Types Of Joint Replacement Surgeries
Updated: Apr 25
Joint replacement surgery is a treatment for people with chronic joint pain and mobility issues, and it's usually the last option after non-invasive therapies haven't been successful.
Healthy joints have "articular cartilage" coated with synovial fluid that enables movement. Still, with time, trauma, and various illnesses, the fluid gets reduced, and joint movement becomes painful and stiff.
While any surgery can be intimidating to many people, it can improve a person's life immensely, reduce pain and allow them to go back to living their normal lives.
Depending on each patient's issues, there are various joint replacement surgeries, from knee to hip replacement to shoulder replacement.
Let's look at all the types of joint replacement surgeries and how they can help.
Joint replacement surgery
During the joint replacement surgery, the bone and its lining structures get removed and replaced with plastic, metal, or carbon-coated alternatives (artificial hip, knee, or other joints) that help restore mobility and reduce pain.
Joint replacement surgery helps reduce pain, restore motion, improve joint alignment, and patient's life quality.
Such surgery is also called "arthroplasty," Before suggesting this option for their patient, the doctors thoroughly evaluate each person and weigh the benefits that such surgery may bring versus the possible side effects.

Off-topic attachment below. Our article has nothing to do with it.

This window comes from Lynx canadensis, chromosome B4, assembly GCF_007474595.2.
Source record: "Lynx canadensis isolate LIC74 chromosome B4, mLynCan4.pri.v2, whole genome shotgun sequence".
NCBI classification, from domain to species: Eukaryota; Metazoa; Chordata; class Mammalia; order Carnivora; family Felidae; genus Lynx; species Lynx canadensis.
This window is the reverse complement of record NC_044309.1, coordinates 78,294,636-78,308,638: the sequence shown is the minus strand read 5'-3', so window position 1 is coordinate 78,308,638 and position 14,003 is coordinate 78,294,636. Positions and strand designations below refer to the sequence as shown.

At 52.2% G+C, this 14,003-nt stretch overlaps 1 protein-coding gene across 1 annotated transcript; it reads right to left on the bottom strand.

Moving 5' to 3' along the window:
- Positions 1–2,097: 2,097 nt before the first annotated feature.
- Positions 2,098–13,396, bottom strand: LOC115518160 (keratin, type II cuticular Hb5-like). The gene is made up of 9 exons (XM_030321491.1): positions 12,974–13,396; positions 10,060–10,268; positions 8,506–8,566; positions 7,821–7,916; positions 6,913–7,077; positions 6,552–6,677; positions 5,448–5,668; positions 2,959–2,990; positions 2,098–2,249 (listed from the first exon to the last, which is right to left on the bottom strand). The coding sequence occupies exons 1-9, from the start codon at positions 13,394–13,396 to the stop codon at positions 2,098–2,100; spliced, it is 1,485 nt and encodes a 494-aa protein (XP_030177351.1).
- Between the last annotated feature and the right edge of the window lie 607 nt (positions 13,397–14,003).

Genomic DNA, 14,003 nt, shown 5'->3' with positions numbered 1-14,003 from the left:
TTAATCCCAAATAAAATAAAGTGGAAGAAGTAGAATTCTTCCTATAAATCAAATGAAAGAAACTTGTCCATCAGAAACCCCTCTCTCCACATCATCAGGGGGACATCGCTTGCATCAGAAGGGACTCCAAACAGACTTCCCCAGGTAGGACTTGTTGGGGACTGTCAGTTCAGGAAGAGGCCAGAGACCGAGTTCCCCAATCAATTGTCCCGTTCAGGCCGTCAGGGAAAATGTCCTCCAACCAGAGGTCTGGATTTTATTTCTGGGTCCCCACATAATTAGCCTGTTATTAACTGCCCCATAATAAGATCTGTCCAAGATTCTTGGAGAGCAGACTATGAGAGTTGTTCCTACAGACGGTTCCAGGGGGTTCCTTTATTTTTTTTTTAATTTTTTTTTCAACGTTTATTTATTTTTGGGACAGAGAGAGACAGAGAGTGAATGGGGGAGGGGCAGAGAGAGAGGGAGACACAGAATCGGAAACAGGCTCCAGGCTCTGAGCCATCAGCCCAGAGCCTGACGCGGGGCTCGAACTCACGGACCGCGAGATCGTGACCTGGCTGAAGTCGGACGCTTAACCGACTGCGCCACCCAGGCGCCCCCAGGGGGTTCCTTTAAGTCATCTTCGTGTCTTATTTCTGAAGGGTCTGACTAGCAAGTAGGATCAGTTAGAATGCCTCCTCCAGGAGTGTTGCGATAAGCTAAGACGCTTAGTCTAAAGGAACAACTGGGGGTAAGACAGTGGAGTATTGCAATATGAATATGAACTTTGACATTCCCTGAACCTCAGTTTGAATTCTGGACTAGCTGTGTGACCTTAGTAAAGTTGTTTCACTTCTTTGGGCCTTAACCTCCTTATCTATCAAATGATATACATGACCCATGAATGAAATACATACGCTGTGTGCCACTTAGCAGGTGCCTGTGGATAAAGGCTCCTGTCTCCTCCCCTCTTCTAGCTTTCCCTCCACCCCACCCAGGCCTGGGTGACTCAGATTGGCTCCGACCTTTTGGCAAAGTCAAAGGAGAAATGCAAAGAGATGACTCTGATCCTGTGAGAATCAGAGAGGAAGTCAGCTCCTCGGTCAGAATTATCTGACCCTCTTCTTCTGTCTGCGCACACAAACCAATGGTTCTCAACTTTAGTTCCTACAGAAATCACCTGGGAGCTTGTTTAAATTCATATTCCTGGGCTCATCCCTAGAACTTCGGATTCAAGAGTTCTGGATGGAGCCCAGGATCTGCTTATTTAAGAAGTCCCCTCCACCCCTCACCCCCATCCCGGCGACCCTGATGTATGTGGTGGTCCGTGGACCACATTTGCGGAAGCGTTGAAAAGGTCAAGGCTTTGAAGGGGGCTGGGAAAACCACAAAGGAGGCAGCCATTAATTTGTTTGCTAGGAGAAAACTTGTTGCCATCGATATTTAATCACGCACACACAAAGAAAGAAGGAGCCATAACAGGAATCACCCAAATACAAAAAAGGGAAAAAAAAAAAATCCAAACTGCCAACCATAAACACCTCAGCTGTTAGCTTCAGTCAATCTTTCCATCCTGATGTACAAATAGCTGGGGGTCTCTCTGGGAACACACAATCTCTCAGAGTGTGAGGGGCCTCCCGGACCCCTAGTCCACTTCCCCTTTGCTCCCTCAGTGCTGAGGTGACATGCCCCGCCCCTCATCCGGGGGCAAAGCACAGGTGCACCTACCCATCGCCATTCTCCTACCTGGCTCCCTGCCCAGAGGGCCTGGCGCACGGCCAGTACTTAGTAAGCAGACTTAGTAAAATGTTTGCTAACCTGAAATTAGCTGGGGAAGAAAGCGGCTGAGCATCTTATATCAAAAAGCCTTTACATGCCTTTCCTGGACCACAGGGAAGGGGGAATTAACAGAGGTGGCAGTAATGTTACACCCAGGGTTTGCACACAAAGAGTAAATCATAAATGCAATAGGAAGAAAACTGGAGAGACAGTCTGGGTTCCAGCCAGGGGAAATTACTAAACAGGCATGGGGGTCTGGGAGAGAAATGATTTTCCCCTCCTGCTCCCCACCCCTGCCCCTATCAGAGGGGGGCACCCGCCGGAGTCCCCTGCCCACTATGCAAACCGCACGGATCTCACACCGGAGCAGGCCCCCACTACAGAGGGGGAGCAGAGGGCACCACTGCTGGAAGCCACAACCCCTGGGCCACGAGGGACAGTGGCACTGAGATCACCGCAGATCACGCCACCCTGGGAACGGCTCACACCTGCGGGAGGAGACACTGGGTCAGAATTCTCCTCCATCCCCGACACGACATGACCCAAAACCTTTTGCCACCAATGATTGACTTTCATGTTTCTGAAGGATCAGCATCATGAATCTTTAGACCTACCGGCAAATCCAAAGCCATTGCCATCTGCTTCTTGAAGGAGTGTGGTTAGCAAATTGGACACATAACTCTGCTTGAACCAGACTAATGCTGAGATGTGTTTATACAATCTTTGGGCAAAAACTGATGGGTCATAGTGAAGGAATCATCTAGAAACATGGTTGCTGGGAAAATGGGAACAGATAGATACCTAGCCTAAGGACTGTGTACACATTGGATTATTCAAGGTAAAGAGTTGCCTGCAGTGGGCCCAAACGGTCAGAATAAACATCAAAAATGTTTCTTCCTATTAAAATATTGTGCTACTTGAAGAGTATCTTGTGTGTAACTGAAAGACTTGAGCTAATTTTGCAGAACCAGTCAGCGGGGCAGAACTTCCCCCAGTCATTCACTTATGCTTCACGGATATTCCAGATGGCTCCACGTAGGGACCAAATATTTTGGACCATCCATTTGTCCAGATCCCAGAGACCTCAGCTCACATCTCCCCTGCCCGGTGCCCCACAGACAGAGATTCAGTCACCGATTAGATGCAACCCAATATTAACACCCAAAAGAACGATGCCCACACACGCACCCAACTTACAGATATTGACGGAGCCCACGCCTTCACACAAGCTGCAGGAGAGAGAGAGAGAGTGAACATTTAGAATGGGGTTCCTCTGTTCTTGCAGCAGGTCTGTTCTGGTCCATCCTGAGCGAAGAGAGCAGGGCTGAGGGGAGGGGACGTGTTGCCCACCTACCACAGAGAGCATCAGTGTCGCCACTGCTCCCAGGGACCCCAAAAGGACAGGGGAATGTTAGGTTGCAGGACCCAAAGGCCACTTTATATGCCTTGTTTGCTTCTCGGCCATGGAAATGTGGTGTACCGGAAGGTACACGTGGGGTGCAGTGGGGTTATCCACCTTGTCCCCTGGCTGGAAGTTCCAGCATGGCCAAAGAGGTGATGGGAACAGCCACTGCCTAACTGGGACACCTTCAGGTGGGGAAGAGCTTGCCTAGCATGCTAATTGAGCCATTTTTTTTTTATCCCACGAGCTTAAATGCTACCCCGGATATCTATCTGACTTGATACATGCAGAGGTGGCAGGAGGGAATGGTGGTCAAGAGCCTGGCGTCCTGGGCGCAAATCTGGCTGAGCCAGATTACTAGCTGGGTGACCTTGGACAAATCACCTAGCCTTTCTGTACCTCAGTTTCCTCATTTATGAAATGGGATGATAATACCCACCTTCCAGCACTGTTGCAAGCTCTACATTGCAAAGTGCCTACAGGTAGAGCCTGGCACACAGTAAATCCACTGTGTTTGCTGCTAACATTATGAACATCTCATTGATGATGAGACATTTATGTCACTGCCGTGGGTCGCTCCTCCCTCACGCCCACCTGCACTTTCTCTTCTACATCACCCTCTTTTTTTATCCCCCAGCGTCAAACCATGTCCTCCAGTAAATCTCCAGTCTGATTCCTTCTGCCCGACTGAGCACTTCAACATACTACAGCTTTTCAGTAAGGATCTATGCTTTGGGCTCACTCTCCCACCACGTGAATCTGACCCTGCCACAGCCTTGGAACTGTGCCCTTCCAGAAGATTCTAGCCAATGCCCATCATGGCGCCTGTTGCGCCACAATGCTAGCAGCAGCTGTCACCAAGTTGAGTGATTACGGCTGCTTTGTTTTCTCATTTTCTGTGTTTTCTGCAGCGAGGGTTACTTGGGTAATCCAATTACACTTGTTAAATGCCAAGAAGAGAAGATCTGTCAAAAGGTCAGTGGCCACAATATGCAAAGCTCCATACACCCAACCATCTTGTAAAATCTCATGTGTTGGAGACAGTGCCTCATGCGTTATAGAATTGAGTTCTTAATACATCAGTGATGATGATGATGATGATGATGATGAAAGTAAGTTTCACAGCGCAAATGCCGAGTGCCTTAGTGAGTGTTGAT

That usually covers age, pain level, anatomy, individual risks of the procedure, recovery, etc.
Total Joint Replacement Surgery
Total joint replacement involves completely removing the affected joint and fully replacing it with artificial implants. This type of surgery is usually performed on patients with injuries or advanced arthritis, and the most common types of total joint replacement are hip, knee, and shoulder replacements.
With today's medical technology, the surgery is most often done as a minimally invasive procedure and has a relatively short recovery time.
Hip Replacement Surgery
Each year more than 300,000 hip replacement surgeries are performed in the U.S. During this surgery, the damaged femoral bone and tissues in the hip joint are replaced with an implant.
The doctor removes the bone during the procedure and works on the socket to prepare it for the prosthesis. After that, they place a prosthetic cup (using medical-grade cement) and line the cup so the joint can move smoothly again. Lastly, the implant is fitted with a prosthetic ball that acts as the femoral bone head.
Sometimes only a partial hip replacement is needed to achieve the desired results. In that case, a hemiarthroplasty is performed, and during the procedure, only the femoral head (the ball) gets replaced. This option is often used for older patients that experienced a hip fracture but whose hip socket is healthy. Be aware that there are some things you should not do after hip replacement surgery.
Knee Replacement Surgery
Knee replacement surgeries are even more common, and each year there are over 600,000 performed in the U.S.
The knee joint gets replaced with a prosthesis made of medical-grade metal and plastic components during the surgery. Modern prosthetics are very advanced and allow the knee to move smoothly and without any issues.
There are risks involving this surgery and you should not go into it lightly: a sprained knee might just need physical therapy and rest, but for chronic knee pain replacement surgery might be ideal.
Sometimes only partial knee replacement suffices, usually in cases when only one or two parts of the knee (the lateral, medial or patellofemoral compartments) are damaged.